- Associated Press - Tuesday, August 4, 2015

ENGLEWOOD, Colo. (AP) - Emmanuel Sanders is so wired to win that he considers his competitive streak both a blessing and a burden.

Sure, it helped him make the Pro Bowl for the first time in 2014, but the Denver Broncos’ speedy wide receiver said he usually can’t dial it down enough to enjoy a friendly video game or a round of poker.

“Sometimes I hate that I’m so competitive,” he said. “But it ended up paying off when it comes to playing a sport.”

Sanders was so eager to impress his new team and build a rapport with Peyton Manning last year that he overdid it, strained a quad and missed much of training camp. Then he went out and had a career year with 101 receptions for 1,404 yards and nine TDs.

Asked about teammate and fellow Pro Bowler Demaryius Thomas’s stated goal of breaking Calvin Johnson’s receiving record of 1,964 yards this season, Sanders smiled and pushed in all his chips.

“I want to be the best wide receiver in the National Football League this year,” Sanders declared. “That’s MY goal.”

It’s clear that Sanders wasn’t in John Elway’s crosshairs when Denver’s general manager, in parting ways with coach John Fox last winter, lamented the Broncos’ failure to go down “kicking and screaming” in the playoffs.

“I think that that’s my mindset, regardless,” Sanders said. “So it’s not one of those things where I have to turn my engine on just to hear that. That’s me. Every play, I want to give it my all, whether it’s blocking, whether it’s catching a pass, whether it’s doing whatever I got to do, I love doing it. I’m competitive as all outdoors.”

Sanders capitalized on Wes Welker’s departure and Thomas’s absence from the offseason program in a contract stalemate to build a better rapport with his quarterback and become more of a locker room leader, tutoring young receivers such as Cody Latimer and Isaiah Burse.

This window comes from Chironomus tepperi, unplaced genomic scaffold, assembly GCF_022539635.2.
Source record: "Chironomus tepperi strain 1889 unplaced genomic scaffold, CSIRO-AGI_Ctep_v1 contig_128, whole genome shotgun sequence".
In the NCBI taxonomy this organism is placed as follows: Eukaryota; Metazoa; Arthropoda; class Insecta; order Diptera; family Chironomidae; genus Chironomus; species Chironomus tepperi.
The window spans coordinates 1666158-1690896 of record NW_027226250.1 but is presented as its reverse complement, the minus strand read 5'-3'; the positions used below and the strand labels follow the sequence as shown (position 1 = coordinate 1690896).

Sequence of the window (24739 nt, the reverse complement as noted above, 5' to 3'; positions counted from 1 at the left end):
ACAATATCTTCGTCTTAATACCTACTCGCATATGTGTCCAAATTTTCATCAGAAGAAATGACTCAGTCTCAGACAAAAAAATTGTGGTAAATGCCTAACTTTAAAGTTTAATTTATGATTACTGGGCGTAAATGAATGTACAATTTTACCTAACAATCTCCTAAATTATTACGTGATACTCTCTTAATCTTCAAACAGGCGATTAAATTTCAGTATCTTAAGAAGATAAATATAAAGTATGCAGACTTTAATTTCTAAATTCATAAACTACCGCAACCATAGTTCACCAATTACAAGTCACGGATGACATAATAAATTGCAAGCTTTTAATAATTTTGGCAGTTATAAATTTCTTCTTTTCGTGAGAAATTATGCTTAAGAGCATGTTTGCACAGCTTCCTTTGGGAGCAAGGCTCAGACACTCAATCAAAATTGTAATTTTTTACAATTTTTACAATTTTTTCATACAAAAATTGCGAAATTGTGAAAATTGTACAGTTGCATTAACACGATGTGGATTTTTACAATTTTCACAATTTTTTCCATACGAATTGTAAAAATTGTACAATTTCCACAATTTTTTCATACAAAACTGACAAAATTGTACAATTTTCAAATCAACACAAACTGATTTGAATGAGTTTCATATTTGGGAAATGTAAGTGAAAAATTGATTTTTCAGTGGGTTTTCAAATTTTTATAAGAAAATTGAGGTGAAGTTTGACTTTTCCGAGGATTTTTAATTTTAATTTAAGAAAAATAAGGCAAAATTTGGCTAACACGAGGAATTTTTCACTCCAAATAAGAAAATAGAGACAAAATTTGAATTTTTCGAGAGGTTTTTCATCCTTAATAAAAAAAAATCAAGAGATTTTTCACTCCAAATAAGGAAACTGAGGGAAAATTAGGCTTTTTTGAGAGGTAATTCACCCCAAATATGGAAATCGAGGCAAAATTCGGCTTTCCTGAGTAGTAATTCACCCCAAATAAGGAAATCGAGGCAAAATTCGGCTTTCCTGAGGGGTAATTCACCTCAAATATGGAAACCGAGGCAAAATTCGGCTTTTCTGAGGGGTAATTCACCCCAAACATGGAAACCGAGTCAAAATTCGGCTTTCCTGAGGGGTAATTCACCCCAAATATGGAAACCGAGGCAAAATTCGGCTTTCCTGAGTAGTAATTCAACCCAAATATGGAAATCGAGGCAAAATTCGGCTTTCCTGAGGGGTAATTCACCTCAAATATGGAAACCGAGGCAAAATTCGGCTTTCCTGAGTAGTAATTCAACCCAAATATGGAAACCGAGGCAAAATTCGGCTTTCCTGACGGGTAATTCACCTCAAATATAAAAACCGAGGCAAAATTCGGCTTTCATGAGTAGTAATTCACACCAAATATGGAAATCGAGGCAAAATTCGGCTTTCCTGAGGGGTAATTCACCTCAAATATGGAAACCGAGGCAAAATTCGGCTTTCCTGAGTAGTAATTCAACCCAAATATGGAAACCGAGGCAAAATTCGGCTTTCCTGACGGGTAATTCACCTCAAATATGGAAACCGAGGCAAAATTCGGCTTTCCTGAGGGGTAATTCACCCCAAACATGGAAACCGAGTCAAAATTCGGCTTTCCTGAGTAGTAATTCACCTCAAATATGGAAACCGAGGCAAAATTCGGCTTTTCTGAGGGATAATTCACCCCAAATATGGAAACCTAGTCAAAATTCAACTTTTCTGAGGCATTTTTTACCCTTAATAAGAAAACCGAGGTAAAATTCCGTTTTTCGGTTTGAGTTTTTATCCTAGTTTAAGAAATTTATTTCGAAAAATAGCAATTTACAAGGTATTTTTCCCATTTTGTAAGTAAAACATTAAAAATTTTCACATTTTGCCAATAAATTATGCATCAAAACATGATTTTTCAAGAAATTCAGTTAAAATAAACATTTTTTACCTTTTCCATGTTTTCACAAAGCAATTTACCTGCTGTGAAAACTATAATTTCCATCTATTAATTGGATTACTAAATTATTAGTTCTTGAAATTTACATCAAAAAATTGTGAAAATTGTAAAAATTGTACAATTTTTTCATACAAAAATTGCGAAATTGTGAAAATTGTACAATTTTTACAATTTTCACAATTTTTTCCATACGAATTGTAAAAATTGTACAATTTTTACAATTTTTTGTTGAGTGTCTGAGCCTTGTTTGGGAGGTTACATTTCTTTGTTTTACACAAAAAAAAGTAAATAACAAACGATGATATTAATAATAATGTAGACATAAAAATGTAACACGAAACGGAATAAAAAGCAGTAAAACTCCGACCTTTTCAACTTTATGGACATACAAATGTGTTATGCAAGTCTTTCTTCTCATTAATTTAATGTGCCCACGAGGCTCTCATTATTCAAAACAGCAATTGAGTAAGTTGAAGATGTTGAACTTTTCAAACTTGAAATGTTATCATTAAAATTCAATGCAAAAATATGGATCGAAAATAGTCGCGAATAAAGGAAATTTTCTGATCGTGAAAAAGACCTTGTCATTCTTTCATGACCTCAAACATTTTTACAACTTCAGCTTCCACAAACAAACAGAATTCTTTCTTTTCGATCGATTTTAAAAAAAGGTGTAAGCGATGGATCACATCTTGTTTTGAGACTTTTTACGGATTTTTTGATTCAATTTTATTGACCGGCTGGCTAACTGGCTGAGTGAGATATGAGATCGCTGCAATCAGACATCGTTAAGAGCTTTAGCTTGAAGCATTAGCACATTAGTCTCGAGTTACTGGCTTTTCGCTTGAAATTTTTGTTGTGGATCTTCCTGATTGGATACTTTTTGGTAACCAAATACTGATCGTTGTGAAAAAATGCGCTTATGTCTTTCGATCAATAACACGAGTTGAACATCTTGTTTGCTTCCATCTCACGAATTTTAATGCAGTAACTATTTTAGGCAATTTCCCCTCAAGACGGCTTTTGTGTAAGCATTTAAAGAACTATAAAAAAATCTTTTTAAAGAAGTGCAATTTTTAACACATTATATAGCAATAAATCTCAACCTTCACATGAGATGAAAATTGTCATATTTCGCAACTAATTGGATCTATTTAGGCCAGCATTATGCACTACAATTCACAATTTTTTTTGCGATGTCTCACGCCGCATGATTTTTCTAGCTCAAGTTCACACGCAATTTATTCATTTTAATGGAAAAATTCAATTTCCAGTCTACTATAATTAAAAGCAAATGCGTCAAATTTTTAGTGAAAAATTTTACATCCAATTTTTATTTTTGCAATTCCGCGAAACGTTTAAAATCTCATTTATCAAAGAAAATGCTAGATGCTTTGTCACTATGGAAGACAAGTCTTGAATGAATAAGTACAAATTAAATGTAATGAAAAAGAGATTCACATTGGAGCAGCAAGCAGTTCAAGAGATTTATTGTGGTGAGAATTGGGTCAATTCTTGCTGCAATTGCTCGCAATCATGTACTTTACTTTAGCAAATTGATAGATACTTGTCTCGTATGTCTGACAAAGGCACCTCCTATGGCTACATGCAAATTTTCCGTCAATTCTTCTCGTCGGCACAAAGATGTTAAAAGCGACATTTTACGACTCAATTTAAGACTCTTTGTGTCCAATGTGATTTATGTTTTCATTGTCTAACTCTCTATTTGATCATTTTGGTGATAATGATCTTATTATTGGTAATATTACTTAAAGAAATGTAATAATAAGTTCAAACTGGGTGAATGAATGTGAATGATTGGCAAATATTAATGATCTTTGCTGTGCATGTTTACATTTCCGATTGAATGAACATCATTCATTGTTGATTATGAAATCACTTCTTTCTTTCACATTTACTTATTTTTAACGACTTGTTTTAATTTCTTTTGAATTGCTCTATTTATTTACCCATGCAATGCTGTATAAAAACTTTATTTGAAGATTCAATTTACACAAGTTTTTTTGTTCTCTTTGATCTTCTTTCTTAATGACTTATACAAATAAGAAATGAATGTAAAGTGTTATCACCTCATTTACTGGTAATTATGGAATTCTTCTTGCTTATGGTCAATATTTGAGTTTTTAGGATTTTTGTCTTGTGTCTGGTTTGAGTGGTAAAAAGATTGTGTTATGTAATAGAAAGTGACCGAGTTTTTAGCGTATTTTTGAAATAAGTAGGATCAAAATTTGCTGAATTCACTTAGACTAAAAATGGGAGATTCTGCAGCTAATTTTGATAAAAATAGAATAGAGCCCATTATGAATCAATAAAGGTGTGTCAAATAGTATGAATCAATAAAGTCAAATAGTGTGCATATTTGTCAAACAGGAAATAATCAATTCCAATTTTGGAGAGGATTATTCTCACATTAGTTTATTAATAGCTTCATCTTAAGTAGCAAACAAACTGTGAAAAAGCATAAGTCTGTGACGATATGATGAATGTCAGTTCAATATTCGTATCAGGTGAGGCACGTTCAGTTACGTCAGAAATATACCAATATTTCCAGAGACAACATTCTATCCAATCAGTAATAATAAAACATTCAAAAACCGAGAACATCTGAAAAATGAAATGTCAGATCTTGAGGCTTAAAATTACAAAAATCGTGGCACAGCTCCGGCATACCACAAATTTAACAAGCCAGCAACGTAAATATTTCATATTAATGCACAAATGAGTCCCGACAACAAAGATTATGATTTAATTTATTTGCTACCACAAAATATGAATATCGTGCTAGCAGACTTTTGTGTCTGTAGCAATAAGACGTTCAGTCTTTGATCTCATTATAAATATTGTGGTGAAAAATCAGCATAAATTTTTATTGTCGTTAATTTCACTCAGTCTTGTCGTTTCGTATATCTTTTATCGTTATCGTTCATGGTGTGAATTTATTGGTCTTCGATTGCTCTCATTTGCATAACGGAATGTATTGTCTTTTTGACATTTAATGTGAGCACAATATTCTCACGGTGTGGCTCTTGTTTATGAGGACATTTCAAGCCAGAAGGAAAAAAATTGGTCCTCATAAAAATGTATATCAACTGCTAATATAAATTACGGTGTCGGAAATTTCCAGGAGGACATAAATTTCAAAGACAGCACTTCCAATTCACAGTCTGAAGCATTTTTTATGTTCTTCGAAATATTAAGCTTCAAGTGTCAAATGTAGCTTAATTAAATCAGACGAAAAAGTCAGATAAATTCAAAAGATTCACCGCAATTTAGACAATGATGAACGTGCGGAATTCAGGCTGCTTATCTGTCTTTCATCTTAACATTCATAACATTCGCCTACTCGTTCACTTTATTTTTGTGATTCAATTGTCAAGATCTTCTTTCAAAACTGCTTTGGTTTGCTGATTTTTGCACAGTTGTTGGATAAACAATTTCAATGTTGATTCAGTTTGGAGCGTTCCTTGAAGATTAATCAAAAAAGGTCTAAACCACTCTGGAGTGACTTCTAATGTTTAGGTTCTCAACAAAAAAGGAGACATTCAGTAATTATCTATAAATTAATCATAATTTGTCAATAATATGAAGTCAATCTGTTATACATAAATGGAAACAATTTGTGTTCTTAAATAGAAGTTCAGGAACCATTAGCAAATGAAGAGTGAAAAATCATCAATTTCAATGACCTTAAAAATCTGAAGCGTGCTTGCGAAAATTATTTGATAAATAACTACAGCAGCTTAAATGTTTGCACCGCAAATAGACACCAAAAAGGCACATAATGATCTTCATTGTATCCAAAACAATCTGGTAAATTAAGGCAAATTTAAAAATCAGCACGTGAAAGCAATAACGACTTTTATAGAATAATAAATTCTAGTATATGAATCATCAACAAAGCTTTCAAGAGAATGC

“First off, you wish Demaryius (had been) out there,” coach Gary Kubiak said. “But yeah, he’s got a lot of guys looking at him and he’s a hard worker. He pushes himself, makes a great play at the end of practice, made a great play on the fourth-and-4 drill that we had going. But I’m very impressed with him. He loves to play, has a lot of fun out here. He’s got a lot of confidence, which good players do.”

And a competitive streak to match.

KICKING IT: The Broncos had to carry kickoff specialist Brandon McManus last year when they made the switch to Connor Barth for field goals.

They’re hoping to keep just one punter (Britton Colquitt or Karl Schmitz) and one kicker this season with either of them also handling kickoffs.

Barth, who made 15 of 16 field goals last year but was 0 for 8 on touchbacks before the Broncos brought back McManus to handle kickoffs, said he spent his offseason working with kicking coach Dan Orner in Charlotte, North Carolina, to get more oomph on his kickoffs.

“He’s working at it,” special teams coordinator Joe DeCamillis said. “He’s going to have to.”

Barth is just 11 of 164 on touchbacks in his career.


AP NFL website: www.pro32.ap.org and www.twitter.com/AP_NFL


Follow AP Pro Football Writer Arnie Melendrez Stapleton on Twitter: https://twitter.com/arniestapleton

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